Archive for October, 2009

Maine Lobster Wine?

October 4, 2009

Did you know August is Maine Lobster Month?

Neither did I, but thanks to an invite from friends of the vine, Barbra and Mark Comunale of Claremont, I find myself on the shore of beautiful Hancock Pond (one of over 3,000 ponds and lakes statewide) surrounded by tall pines, oaks and ash trees, doing my part to help promote Maine’s iconic shellfish, “lob-stah” as the Mainers say!

New Englanders enjoy large amounts of shellfish including mussels, crabs, clams, oysters, scallops and shrimps. I’m here however, for the lobsters and wine! There are over 35 wineries located throughout Maine, New Hampshire, Vermont, Massachusetts, Rhode Island and Connecticut.

Lobster has been harvested along the Maine coast for generations, but it was not always the highly-esteemed seafood that it is today.

Tough economic times for Maine’s lobster industry have recently been in the news while Maine lobstermen are working diligently trying to create greater awareness for their tasty shellfish. Lobster is a healthy protein and lower in calories and fat than skinless chicken breast and also provides beneficial vitamins and minerals that promote healthy bones and maintain healthy nerve cells.

New England native Ed Cooper of Boston, is a 40-year resident of Hancock Pond, which is located in southwestern Maine in the Sebago Lakes Region about 10 miles from Bridgton, Me.

Cooper shared some of the difficulties facing the lobster industry. “Just last week, Maine lobstermen were earning $2.50 to $3 per pound for soft shells and $4.25 to $5 per pound for hard shells. These are very low prices,” said Cooper whose father and grandfather were cod fishermen from Ireland’s Eye, Newfoundland in Trinity Bay, fishing on the Grand Banks and Labrador.

Lobsters thrive along the about 3,500 miles of rugged Maine coast because of its environment of cold, clean water and rocky bottom. “It’s an ideal habitat for lobsters,” said Cooper. “Maine is well-known for its delicious soft-shell lobsters. About once a year, mature lobsters shed their tough, old shell for a new, larger shell that hardens over time. These soft-shell lobsters yield a flavorful and sweeter meat in a shell that can often be cracked by hand. Hard-shell lobsters are completely full of lobster meat but can be difficult to open without a hammer.”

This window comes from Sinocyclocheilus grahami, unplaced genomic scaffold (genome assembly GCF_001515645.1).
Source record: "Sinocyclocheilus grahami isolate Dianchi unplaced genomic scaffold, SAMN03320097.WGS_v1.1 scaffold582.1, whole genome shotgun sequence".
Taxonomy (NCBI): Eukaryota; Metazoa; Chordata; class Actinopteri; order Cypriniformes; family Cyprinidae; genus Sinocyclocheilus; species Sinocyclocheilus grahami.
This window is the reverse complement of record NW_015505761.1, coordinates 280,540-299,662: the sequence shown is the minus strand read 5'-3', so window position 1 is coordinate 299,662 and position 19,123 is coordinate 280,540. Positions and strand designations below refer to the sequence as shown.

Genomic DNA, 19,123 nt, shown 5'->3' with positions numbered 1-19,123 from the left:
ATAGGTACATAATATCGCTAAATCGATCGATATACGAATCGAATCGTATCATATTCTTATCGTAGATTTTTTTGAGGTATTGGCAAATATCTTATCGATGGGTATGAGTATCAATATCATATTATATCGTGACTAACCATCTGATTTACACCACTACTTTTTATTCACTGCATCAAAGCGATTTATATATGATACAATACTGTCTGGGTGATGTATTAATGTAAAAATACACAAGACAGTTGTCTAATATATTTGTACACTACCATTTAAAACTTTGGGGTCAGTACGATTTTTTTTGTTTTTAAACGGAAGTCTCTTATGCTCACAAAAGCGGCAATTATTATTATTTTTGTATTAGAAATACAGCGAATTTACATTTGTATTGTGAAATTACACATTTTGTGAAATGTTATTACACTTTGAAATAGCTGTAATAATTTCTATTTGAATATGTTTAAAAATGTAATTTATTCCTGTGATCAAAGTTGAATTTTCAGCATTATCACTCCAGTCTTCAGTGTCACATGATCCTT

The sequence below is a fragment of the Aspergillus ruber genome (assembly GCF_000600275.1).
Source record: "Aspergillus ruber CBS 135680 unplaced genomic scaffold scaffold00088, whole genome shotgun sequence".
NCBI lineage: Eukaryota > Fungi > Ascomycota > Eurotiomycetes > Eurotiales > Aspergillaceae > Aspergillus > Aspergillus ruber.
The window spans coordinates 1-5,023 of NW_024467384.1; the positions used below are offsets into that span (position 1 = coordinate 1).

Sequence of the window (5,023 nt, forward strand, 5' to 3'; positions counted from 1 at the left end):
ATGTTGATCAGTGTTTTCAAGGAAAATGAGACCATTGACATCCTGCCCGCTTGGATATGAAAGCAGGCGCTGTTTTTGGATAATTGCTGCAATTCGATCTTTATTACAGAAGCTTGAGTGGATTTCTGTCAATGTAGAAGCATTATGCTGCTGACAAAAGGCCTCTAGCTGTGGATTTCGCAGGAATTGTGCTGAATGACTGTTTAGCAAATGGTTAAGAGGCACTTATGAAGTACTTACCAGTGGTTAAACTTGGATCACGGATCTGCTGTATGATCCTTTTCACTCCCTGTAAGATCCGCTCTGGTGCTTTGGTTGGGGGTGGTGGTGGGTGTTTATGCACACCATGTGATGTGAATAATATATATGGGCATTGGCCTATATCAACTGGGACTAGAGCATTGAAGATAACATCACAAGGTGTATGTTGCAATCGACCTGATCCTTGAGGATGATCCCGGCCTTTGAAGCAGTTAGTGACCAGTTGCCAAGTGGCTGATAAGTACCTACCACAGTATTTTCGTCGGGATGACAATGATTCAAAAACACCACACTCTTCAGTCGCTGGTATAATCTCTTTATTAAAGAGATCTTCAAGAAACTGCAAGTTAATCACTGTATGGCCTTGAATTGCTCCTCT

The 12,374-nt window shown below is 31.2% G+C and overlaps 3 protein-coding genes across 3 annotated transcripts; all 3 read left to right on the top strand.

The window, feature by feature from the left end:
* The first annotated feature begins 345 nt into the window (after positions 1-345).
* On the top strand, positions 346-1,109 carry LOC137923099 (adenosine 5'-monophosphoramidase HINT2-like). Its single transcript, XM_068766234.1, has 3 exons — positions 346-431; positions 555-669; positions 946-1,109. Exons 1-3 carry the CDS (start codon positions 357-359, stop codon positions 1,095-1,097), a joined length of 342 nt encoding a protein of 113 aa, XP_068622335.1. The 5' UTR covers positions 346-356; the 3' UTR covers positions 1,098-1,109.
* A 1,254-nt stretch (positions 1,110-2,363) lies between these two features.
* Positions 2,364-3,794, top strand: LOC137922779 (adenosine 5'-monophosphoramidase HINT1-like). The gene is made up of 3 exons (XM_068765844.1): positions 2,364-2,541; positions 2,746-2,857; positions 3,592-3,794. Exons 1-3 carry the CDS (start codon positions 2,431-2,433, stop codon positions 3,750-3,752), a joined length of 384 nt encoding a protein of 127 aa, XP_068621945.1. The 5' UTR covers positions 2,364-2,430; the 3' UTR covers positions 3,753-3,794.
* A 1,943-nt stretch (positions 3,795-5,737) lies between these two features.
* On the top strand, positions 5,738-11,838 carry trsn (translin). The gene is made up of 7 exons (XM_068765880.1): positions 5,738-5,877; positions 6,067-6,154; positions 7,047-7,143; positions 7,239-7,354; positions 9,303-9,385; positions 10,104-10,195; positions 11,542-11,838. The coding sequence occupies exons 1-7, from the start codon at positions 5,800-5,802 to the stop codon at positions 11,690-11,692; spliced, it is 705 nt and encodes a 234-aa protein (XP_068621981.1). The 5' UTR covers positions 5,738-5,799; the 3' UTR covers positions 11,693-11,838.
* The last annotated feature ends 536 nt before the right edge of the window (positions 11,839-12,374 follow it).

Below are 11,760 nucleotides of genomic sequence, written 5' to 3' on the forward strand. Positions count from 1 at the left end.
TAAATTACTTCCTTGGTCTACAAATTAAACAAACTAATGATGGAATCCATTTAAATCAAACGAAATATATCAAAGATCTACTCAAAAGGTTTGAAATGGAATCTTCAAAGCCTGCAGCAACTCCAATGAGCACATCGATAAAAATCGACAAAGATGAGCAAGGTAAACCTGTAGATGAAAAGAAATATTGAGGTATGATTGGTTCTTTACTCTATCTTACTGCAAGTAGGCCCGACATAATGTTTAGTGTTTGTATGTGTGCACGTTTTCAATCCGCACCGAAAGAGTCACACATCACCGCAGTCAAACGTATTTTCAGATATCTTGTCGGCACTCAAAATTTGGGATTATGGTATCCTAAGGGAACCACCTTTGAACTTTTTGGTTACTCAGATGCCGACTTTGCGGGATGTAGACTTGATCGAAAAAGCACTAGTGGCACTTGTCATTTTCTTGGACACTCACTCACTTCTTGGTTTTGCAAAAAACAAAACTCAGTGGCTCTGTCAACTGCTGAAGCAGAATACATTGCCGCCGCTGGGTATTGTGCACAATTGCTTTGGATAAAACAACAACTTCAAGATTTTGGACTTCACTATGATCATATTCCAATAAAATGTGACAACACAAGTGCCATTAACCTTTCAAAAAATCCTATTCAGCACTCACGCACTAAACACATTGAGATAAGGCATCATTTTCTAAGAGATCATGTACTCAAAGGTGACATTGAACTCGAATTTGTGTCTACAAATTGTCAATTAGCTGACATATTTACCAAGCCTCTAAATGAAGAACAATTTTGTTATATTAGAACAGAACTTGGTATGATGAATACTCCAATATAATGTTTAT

Until recently, Barbra Comunale lived in New England for over 40 years. In Barbra’s family lobster and steamer clams have always been a summertime treat. Lobster is easy to cook and soft-shells can easily be opened with two metal tools called a lobster cracker (like a nutcracker) and a pick. You need a large plate and many paper towels because lobsters can contain much water inside the shell. Some people even use plastic “lobster bibs.”Once you remove the lobster meat you dip it in melted or “drawn” butter for a sweet, salty and buttery taste sensation.

“When our family is travelling closer to the Maine coast we like to order lobster at one of the `Eat-in-the-rough’ (think picnic tables and paper plates overlooking a pristine fishing community) with lobster restaurants like Cod-End-Marine in Tenant’s Harbor,” said Barbra.

Of course, people are frequently searching for the “perfect” wine to accompany lobster and our group was no different. Here’s our catch of whites (there was no pinot in the house!). We agreed they all paired well when chilled:

Hardys Southeastern Australia, 2008 Chardonnay, 3 liter box (4 bottles), $19.95

Penfolds Koonunga Hill Southeastern Australia, 2005 Chardonnay, $9.99 bottle.

Chateau Bonnet Andre Lurton Entre-Deux-Mers (Bordeaux), 2008 Sauvignon Blanc 50 percent, Semillon 40 percent, Muscadelle 10 percent, $12 bottle.

Big Claw White California, 2008 blend of Chardonnay, Sauvignon Blanc, Chenin Blanc, $12 bottle

South Coast Winery Temecula Valley, 2008 Muscat, $14 bottle (at the winery).

Maine lobster is a major contributor to the state’s economy. “In 2006, the catch exceeded 72 million pounds and generated close to $300 million in ex-vessel or dock value. There are over 5,700 lobster harvesters, and the trade supports businesses including processors, dealers, marine outfitters, boat makers, retailers and restaurants,” said Cooper. “Lobstering is a vital fishing industry supporting hundreds of small, coastal villages and communities.”

“Unfortunately this has not been a profitable summer for lobstermen so far. Perhaps because of the poor economy in general, recently people have not been going out to eat and ordering lobster,” said Barbra. “Also, Maine has received record amounts of rain this summer. The bad weather is keeping people from going out. Meanwhile, lobstermen are catching a normal amount of lobsters and trying to make a living. It is a case of more supply than demand.

“If you would like to help our Maine lobstermen, and enjoy a delicious treat, please visit a few of my favorite Web sites,” said Barbra.,,

By the way, the record speed in lobster boat racing is over 50 mph!

A lobster roll is a buttered and grilled flat-sided hot dog roll filled with lobster!

Gino L. Filippi can be reached at